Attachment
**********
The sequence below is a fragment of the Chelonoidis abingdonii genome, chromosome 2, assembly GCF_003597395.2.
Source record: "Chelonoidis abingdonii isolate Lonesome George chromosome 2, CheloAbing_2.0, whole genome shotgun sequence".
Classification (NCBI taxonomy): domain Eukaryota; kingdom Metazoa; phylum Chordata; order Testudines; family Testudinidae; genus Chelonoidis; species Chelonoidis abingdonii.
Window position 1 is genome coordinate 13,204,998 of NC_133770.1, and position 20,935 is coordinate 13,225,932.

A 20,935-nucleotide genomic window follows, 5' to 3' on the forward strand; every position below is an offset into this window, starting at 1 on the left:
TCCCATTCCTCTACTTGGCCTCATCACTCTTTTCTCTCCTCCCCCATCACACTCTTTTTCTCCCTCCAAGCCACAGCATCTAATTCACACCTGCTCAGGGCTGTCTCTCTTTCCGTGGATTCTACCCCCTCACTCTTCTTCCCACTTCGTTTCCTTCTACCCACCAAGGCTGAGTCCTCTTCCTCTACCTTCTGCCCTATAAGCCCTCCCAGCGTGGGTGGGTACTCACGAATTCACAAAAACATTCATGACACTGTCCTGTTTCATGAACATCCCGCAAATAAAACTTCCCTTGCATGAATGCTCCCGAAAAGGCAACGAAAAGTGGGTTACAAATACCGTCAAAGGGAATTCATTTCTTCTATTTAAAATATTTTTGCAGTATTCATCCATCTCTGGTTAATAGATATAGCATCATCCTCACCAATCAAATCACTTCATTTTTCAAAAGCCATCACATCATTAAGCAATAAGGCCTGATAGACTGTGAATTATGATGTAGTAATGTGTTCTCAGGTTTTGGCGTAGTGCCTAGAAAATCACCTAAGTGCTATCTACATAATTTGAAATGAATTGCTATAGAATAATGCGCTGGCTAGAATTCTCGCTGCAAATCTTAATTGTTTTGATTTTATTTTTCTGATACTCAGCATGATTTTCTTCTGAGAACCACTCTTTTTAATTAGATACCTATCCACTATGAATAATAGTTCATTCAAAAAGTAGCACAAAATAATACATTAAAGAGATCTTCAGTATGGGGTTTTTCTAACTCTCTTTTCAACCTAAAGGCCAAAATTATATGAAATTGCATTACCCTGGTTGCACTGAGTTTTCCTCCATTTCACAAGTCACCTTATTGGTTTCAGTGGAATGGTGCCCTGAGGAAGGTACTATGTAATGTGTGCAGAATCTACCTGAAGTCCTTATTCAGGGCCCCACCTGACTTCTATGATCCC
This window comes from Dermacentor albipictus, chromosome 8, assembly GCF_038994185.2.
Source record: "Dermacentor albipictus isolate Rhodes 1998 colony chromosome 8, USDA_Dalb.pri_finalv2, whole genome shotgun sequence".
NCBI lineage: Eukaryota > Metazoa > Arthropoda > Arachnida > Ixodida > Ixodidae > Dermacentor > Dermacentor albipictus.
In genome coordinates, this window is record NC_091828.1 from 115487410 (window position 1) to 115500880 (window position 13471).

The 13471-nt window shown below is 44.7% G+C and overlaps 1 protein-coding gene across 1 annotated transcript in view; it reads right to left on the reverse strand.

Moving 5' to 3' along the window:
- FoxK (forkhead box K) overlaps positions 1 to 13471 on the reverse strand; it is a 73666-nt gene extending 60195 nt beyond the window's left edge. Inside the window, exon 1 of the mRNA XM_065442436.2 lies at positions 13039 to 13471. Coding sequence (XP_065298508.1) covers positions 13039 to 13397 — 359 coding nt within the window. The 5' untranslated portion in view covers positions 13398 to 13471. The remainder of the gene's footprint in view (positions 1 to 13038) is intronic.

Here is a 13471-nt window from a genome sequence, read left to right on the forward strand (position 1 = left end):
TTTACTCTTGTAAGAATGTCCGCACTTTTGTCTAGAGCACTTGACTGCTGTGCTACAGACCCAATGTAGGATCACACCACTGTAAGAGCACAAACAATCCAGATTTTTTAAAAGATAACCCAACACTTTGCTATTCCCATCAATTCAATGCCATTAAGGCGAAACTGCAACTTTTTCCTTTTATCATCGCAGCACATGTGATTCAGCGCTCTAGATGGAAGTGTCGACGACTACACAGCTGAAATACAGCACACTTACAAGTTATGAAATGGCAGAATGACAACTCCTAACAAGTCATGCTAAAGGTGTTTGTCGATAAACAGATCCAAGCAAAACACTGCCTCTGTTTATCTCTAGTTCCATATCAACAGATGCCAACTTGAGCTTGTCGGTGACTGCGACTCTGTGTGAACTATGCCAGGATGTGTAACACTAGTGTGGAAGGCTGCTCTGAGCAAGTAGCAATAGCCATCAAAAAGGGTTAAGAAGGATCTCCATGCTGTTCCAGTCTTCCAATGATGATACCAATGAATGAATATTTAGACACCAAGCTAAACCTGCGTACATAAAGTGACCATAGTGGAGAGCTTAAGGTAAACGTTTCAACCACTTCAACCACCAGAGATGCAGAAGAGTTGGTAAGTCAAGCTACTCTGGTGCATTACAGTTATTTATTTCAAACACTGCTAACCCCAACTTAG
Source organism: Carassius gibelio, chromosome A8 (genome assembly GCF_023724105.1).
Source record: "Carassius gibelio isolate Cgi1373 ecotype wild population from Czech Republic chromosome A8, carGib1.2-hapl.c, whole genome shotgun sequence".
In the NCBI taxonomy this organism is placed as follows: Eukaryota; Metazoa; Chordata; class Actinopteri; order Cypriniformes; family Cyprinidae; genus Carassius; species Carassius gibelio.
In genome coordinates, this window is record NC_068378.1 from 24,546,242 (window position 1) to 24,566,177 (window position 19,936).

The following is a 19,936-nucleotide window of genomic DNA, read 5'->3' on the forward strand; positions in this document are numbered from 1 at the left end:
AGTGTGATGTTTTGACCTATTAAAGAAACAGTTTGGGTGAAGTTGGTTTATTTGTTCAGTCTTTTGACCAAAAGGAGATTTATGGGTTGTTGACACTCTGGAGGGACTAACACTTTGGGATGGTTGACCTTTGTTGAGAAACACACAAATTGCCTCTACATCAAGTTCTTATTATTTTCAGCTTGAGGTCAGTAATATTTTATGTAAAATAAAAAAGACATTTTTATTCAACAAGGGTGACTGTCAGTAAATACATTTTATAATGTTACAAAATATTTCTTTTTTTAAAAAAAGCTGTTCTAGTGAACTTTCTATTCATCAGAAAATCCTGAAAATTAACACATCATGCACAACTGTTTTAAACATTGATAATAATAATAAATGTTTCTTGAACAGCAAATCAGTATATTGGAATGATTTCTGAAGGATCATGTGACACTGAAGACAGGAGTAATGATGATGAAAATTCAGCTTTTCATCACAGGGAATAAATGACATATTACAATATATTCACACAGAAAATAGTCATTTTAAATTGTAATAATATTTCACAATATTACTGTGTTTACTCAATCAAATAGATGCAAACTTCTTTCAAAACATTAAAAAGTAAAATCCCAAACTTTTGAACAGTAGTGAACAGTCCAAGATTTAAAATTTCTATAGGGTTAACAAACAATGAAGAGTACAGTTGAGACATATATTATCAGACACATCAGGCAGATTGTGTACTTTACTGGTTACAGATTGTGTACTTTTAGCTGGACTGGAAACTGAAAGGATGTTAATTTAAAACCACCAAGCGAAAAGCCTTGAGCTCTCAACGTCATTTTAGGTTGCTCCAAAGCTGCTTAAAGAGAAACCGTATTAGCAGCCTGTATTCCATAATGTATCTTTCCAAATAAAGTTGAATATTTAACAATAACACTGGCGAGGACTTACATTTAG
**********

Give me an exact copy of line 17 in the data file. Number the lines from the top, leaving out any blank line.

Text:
Source record: "Carassius gibelio isolate Cgi1373 ecotype wild population from Czech Republic chromosome A8, carGib1.2-hapl.c, whole genome shotgun sequence".